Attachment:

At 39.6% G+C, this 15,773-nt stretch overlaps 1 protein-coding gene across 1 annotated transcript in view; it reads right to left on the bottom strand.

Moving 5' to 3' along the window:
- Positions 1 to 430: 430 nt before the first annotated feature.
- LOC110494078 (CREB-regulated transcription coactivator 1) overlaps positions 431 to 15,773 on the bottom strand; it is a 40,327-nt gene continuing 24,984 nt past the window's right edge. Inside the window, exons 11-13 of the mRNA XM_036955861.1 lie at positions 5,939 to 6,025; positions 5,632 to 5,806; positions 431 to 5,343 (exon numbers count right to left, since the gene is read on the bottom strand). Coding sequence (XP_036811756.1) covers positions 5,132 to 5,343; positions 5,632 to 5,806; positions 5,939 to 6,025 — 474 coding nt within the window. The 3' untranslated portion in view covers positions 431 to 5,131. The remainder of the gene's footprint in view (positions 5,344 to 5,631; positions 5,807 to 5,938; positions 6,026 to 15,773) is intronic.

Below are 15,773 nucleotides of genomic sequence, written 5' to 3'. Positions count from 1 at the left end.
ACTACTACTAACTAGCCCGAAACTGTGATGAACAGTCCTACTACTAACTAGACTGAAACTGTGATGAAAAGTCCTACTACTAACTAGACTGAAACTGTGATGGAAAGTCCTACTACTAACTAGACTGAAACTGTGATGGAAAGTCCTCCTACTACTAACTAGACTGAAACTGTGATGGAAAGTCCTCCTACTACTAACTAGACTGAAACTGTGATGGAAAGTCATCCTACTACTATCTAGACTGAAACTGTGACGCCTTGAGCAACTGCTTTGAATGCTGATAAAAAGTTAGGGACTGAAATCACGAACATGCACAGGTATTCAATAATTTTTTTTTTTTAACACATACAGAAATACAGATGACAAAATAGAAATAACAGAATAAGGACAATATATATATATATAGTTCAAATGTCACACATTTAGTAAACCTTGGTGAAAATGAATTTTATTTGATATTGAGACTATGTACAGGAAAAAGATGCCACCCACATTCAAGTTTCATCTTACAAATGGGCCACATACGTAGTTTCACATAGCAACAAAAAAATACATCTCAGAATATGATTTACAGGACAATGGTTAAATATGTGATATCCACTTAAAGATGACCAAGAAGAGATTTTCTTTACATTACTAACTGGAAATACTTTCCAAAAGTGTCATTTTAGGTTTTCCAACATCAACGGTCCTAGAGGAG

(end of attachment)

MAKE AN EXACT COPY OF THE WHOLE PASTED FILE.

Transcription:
At 39.6% G+C, this 15,773-nt stretch overlaps 1 protein-coding gene across 1 annotated transcript in view; it reads right to left on the bottom strand.

Moving 5' to 3' along the window:
- Positions 1 to 430: 430 nt before the first annotated feature.
- LOC110494078 (CREB-regulated transcription coactivator 1) overlaps positions 431 to 15,773 on the bottom strand; it is a 40,327-nt gene continuing 24,984 nt past the window's right edge. Inside the window, exons 11-13 of the mRNA XM_036955861.1 lie at positions 5,939 to 6,025; positions 5,632 to 5,806; positions 431 to 5,343 (exon numbers count right to left, since the gene is read on the bottom strand). Coding sequence (XP_036811756.1) covers positions 5,132 to 5,343; positions 5,632 to 5,806; positions 5,939 to 6,025 — 474 coding nt within the window. The 3' untranslated portion in view covers positions 431 to 5,131. The remainder of the gene's footprint in view (positions 5,344 to 5,631; positions 5,807 to 5,938; positions 6,026 to 15,773) is intronic.

Below are 15,773 nucleotides of genomic sequence, written 5' to 3'. Positions count from 1 at the left end.
ACTACTACTAACTAGCCCGAAACTGTGATGAACAGTCCTACTACTAACTAGACTGAAACTGTGATGAAAAGTCCTACTACTAACTAGACTGAAACTGTGATGGAAAGTCCTACTACTAACTAGACTGAAACTGTGATGGAAAGTCCTCCTACTACTAACTAGACTGAAACTGTGATGGAAAGTCCTCCTACTACTAACTAGACTGAAACTGTGATGGAAAGTCATCCTACTACTATCTAGACTGAAACTGTGACGCCTTGAGCAACTGCTTTGAATGCTGATAAAAAGTTAGGGACTGAAATCACGAACATGCACAGGTATTCAATAATTTTTTTTTTTTAACACATACAGAAATACAGATGACAAAATAGAAATAACAGAATAAGGACAATATATATATATATAGTTCAAATGTCACACATTTAGTAAACCTTGGTGAAAATGAATTTTATTTGATATTGAGACTATGTACAGGAAAAAGATGCCACCCACATTCAAGTTTCATCTTACAAATGGGCCACATACGTAGTTTCACATAGCAACAAAAAAATACATCTCAGAATATGATTTACAGGACAATGGTTAAATATGTGATATCCACTTAAAGATGACCAAGAAGAGATTTTCTTTACATTACTAACTGGAAATACTTTCCAAAAGTGTCATTTTAGGTTTTCCAACATCAACGGTCCTAGAGGAG